Download their full case study here.

Asian Pacific Islander Obesity Prevention Alliance

For the Asian Pacific Islander Obesity Prevention Alliance (APIOPA), lack of access to culturally appropriate produce is a huge hurdle to keeping the Asian Pacific Islander (API) community in Los Angeles healthy. For low income API communities, the barriers to full service grocery stores are an additional hurdle to healthy eating.

In an effort to stem obesity and chronic diseases, APIOPA founded the Roots CSA, a community supported agriculture program that brings culturally relevant produce to local markets. The produce, sourced from Hmong farmers in California’s Central Valley, includes bok choy, Napa cabbage, and Japanese eggplant, which are not easy to find in California’s smaller markets or convenience stores. Bringing familiar produce to Asian communities in Los Angeles helps families cook healthier meals, and reduces obesity-related health problems.

Grant funding allowed APIOPA to purchase a cargo van for produce pick up trips, and allowed APIOPA to bring 10 times more produce from the Central Valley to Los Angeles. The CSA, which started with 10 members at one pick up site, now serves more than 120 families at 10 sites throughout Los Angeles.

“Getting that van was so big,” said APIOPA Program Director Scott Chan. “The FreshWorks Fund grant let us shoot for the stars. Without it, we wouldn’t have even dreamed of doing an expansion.”

APIOPA is now planning to further expand in to the suburbs around Los Angeles, and recently received a $200,000 grant from the Kellogg Foundation to study food hubs, with the intent of founding its own.

Download their full case study here.

Kitchens for Good

Preparing quesadillas for meal deliveryFounded in San Diego, Kitchens for Good (KFG) takes useable but imperfect or near-expiration food and turns it into healthy and affordable frozen meals and shelf stable items. The organization also runs programs that provide meals to seniors and culinary training and life skills to former foster care youth and formerly incarcerated young adults. While Kitchens for Good had an operations site when it approached FreshWorks, it did not have all the equipment needed for its commercial kitchen to be operational. Through a $50,000 FreshWorks Fund grant, KFG was able to purchase equipment and improve its cold storage capacity.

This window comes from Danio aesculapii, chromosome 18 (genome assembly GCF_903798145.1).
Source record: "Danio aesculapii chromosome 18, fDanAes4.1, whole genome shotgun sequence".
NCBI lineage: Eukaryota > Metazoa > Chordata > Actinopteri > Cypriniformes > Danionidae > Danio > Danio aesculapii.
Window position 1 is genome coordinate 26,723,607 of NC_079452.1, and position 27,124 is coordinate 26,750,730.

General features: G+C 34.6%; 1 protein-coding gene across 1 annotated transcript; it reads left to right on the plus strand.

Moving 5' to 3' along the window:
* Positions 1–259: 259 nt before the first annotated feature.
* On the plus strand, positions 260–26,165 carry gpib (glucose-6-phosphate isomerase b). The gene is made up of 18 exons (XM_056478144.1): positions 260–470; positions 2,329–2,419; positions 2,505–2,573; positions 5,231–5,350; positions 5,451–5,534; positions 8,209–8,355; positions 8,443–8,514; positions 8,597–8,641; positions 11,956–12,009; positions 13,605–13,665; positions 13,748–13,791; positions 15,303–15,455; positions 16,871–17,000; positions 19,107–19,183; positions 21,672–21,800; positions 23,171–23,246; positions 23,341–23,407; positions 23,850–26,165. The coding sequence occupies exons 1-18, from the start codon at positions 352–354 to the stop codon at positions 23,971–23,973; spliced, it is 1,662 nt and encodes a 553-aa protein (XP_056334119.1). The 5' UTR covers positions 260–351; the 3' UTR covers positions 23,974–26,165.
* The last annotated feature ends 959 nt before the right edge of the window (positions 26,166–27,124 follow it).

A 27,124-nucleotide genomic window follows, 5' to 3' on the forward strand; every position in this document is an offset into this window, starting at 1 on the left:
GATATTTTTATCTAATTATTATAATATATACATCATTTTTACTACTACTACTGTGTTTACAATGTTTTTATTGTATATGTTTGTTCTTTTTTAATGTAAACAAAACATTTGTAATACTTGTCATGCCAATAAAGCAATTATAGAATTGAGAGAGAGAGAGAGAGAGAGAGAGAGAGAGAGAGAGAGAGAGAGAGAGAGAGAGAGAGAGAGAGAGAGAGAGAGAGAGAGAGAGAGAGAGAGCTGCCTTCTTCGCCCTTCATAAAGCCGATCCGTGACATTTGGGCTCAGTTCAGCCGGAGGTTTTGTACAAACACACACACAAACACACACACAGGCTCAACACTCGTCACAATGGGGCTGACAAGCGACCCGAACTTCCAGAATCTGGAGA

Our investment in KFG paved the way for it to start the revenue generating programs that support the rest of its work, while also helping to expand the number of people it serves through its senior meal deliver programs. The FreshWorks grant also helped KFG get additional funding.

“The $50,000 grant was a game changer for us,” said Jennifer Gilmore, Kitchens for Good executive director. “The FreshWorks fund allowed us to get our kitchen operational, so that on day one we were already generating revenue. For us to be able to hit the ground running and have momentum going allowed us to just ride that momentum. It becomes contagious.”

Kitchens for Good is now talking with potential lenders about financing options for purchasing a former industrial-scale bakery in order to expand its capacity for culinary training and production of meals for seniors. They hope to include a café in the new space, which is in a neighborhood currently without access to a nearby grocery store.

Download their full case study here.

Grants as a Catalyst for Community Development

As these stories and others from our survey illustrate, a small grant can have an immense impact. These grant funds are more than just an investment in an organization. They are a catalyst for bigger grants, bank financing that was previously inaccessible, and expanded programs and services that are improving communities statewide.

Our investment in these organizations helps them leverage assets to scale their programs, which increase access to healthy food and contribute to better economic and social health in their communities.

Moving forward, we hope to continue to partner with these type of high-impact organizations, using our full suite of financing options that range from flexible debt to catalytic awards to build equitable food systems.  We use these finance tools to support the growth of food enterprises by funding innovative programs, equipment purchases, and rehabilitation, construction or land acquisition.

For more information, we encourage you to read our healthy food financing fact sheet which includes example deals or contact us to talk about your specific needs.